Although Danno invoked official “whistleblower” status, which should have protected him from bureaucratic reprisals, Danno was removed from his job and transferred to a busy-work position in the National Capital Region of the NPS. At first he issued picnic permits, and then he was transferred to Antietam, where he did little if any meaningful work.
Despite showing up at work very day dutifully, he was abandoned by the agency he had worked hard to defend and protect. The agency was hoping that he would quit in frustration and that their public relations disaster would go away; but Danno stayed.
“I’m a real ranger guy…and I’ve been a cheerleader for the National Park Service,” chimed Danno, adding that he had been involved in many important agency projects, such as major fires, daring rescues and the wolf re-introduction program at Yellowstone National Park
Then in 2008, the agency brought trumped-up felony charges that he had stolen NPS signs and emergency response gear, which was refuted in a jury trial and Danno was acquitted of all charges in minutes.
But after his case was successfully adjudicated, the agency didn’t drop their pursuit of Danno. In 2010, with the new leadership in place who stood with Danno at Margaret Anderson’s funeral, the NPS proposed to fire Danno via administrative means using the same charges that were unsuccessfully leveled at him in court. However, the ploy has yet to be acted upon, in part due to the vigilance of the federal Merit System Protection Board.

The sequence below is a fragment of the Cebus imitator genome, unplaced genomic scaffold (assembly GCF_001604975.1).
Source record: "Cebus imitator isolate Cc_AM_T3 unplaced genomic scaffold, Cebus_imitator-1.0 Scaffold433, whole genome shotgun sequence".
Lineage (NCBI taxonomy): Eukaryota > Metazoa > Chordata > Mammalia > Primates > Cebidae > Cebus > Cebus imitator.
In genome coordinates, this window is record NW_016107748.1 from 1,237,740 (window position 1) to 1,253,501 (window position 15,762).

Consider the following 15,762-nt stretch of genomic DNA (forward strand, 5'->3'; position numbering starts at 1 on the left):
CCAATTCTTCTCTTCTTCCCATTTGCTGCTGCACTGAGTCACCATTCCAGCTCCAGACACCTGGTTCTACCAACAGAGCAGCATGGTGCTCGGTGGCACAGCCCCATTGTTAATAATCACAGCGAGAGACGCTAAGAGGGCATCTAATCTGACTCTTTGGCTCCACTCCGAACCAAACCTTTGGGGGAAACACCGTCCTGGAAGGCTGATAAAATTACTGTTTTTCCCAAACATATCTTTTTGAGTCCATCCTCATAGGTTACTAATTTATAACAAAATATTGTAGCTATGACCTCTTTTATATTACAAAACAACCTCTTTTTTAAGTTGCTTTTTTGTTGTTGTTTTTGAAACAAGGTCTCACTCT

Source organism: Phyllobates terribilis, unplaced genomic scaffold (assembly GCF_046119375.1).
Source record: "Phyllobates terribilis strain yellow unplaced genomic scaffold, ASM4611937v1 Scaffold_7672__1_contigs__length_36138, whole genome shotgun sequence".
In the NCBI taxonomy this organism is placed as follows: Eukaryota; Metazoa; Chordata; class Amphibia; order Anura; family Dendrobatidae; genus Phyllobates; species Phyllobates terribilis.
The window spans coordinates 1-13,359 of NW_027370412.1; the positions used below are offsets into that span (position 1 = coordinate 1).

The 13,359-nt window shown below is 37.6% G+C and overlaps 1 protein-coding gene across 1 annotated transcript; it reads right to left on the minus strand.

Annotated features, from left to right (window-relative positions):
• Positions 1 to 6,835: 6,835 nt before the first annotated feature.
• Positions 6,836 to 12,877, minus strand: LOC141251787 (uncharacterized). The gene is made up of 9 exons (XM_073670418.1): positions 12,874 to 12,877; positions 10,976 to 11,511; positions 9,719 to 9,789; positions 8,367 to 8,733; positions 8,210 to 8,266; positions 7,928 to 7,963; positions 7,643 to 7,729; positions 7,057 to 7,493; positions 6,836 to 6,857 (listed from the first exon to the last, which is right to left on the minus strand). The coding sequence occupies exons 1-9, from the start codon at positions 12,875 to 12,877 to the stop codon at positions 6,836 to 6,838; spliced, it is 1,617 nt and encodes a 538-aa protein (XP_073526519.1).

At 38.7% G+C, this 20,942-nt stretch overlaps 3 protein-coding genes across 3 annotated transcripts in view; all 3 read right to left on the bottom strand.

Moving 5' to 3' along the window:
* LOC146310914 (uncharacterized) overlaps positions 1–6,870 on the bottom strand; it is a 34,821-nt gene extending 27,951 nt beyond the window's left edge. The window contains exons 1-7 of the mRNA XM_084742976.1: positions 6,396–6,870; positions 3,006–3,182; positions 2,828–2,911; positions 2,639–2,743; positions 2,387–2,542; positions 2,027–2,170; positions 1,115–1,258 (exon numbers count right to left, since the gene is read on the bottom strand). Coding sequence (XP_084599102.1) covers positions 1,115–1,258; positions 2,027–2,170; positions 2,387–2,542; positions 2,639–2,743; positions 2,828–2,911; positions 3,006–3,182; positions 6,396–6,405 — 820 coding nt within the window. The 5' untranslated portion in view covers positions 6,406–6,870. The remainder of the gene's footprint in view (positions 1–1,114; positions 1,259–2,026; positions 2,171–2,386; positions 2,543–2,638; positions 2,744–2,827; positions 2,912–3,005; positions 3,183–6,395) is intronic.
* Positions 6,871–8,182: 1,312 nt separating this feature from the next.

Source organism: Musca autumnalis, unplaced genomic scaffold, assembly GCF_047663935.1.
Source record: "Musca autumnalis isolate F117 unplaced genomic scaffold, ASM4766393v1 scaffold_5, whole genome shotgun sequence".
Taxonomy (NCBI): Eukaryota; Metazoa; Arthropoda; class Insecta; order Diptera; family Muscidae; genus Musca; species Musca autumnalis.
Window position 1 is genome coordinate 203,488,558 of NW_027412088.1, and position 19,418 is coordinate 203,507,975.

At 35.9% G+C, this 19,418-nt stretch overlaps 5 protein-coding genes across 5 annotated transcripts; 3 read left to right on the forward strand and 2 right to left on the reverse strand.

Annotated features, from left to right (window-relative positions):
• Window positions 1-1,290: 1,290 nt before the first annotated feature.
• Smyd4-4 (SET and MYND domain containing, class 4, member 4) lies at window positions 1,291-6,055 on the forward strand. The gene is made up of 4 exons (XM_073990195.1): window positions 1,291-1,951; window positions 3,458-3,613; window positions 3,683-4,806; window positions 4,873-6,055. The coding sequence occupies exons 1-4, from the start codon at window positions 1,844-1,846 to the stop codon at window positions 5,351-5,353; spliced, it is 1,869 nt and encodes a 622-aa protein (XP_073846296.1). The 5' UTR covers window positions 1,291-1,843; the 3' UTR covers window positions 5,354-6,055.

Nevertheless, Danno lingers in a bureaucratic limbo – but he started writing his account of what has happened – and continues to unfold.
Currently, Danno is still “on ice” at Antietam, although he has been given a modest project to develop proper boundaries for the NPS sites that dot the Washington DC landscape, such as Civil War battlefields, national monuments, heritage sites, and park lands.
Worth Fighting For is Danno’s first book and it is currently #6 on Amazon’s bestseller list. It is available at www.HonorCodePublishing.com or on Amazon. Ranger Danno has given the Mountain News an excerpt to post, which follows. It describes the impact of the Inspector General’s report:
Excerpted from: Worth Fighting For
Chapter 16 – A Ranger Blows the Whistle
The report was an absolute bombshell of new information and scandal and quickly became front page news in the Washington Post and newspapers around the country. By now, hundreds of articles had been written about the case, and more followed the release of this report. The story was scandalous and greatly embarrassed the NPS. Officially called “Investigative Report: On Allegations that the National Park Service Improperly Allowed Daniel Snyder to Cut Trees onGovernmentLand,” it recounted many sordid details of the shenanigans behind the tree cutting that I didn’t know about. Most importantly, it stated that the decision to allow the tree cutting had been initiated and directed from the highest office of the agency, the director of the National Park Service!